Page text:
grueling experience for you. I comfort myself with the thought that now I need never read it.

Sparrow, with whom I had spent some time, began a dinner we had together by asking me whether it was true that Americans believed that all men were created equal. I averred that one of our key documents did so state. "Well," he said, "I suppose they had better believe it, for there's no actual evidence for it." On another occasion, after a dinner in his honor at the University of Chicago, Edward Shils and I repaired to Sparrow's room at the Quadrangle Club, where he, in dinner clothes, clutching a bouquet of roses, perhaps one-and-a-half-to-two-sheets to the wind, began to attack dogs. He attacked them for their subservience, for their sucking-up propensities, for their uncritical adoration of their masters; so much less interesting were they than cats.

"Mr. Sparrow," I said to him, "I have to confess to you that I own a dog. He is a small dog, to be sure, but I love him."

"I see," he replied. "Very well, then, keep him. But when he dies, pray do not replace him."

Englishmen, as has been said, are divisible into two groups: boys and old boys.

Slight though Bowra's renown is today, it lives on, or so many people believe, in his being the model for Mr. Samgrass, the snobbish Oxford don who sucks up to the Marchmains in Evelyn Waugh's Brideshead Revisited. Bowra spotted this, and pretended to enjoy it. Waugh was a borderline Bowrista, but relations between the two powerful personalities were never easy. Bowra thought that Waugh's best writing was inspired by hatred, and when Bowra was knighted, Waugh, no slouch at derogation himself, wrote to Nancy Mitford: "It is really very odd as he had done nothing to deserve it except be head of the worst college at Oxford and publish a few books no one has ever read."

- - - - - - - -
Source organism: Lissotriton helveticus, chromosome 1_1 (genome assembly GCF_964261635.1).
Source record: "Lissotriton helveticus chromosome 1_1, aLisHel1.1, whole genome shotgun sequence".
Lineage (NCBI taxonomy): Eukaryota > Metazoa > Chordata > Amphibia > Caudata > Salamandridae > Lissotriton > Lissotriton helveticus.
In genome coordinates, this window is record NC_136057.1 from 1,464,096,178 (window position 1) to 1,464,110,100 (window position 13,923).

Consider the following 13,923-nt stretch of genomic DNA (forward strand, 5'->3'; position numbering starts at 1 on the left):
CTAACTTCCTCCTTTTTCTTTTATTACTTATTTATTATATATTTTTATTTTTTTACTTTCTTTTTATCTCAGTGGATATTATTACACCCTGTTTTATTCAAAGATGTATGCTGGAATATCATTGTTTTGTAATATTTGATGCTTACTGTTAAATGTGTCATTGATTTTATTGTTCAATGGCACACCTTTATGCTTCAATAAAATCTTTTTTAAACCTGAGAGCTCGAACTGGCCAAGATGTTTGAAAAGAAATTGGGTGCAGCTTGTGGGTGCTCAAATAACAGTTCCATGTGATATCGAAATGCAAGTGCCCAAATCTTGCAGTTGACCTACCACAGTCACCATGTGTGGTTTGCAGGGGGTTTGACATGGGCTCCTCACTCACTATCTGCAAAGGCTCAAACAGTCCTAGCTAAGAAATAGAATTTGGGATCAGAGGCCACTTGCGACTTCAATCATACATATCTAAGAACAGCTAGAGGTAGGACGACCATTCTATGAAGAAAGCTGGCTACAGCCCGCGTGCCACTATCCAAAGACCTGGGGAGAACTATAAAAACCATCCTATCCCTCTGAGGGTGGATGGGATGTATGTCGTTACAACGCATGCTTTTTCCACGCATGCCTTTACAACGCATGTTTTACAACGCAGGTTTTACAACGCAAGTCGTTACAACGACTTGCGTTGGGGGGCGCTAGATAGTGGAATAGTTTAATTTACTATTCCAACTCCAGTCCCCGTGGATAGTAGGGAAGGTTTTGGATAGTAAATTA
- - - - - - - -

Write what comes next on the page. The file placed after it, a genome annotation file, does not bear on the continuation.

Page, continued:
Leslie Mitchell finds the character of Mr. Samgrass, however interesting in himself, well off the mark of its life model. He notes that Bowra's snobbery was not social but entirely intellectual: "He preferred clever people to stupid people. The only entry qualification into his court was intelligence." One is reminded here of Bowra's own hierarchical order for admitting undergraduates to Wadham: "Clever boys, interesting boys, pretty boys--no shits."

On the snobbery front, Bowra did not find Bloomsbury at all appealing, and of Virginia Woolf remarked that "I find her a bore, dislike her imagery, suspect her psychology." As for Bloomsbury generally, he found it pretentious in the extreme, "with its ridiculous little philosophy about beautiful states of mind." The Garsington of Lady Ottoline Morrell, whom he described as "a baroque flamingo," was more to his liking. He was also a regular guest at Margot Asquith's literary salon, where a combination of political and literary figures was on offer, and which gave him a cachet, upon his return to Oxford, as a man of the great world outside the university.

No doubt Bowra would have preferred to be more worldly still, but, with the outbreak of World War II, no one offered him interesting work--nothing diplomatic in America, nothing at Bletchley breaking codes, nothing doing spy work. He had to settle for being a member of the Home Guard. He felt wounded and left behind. Only later were his spirits revived, when he was made vice chancellor of Oxford and, later, president of the British Academy. He turned out to be an effective if always impatient administrator, setting records for the briefness of his meetings.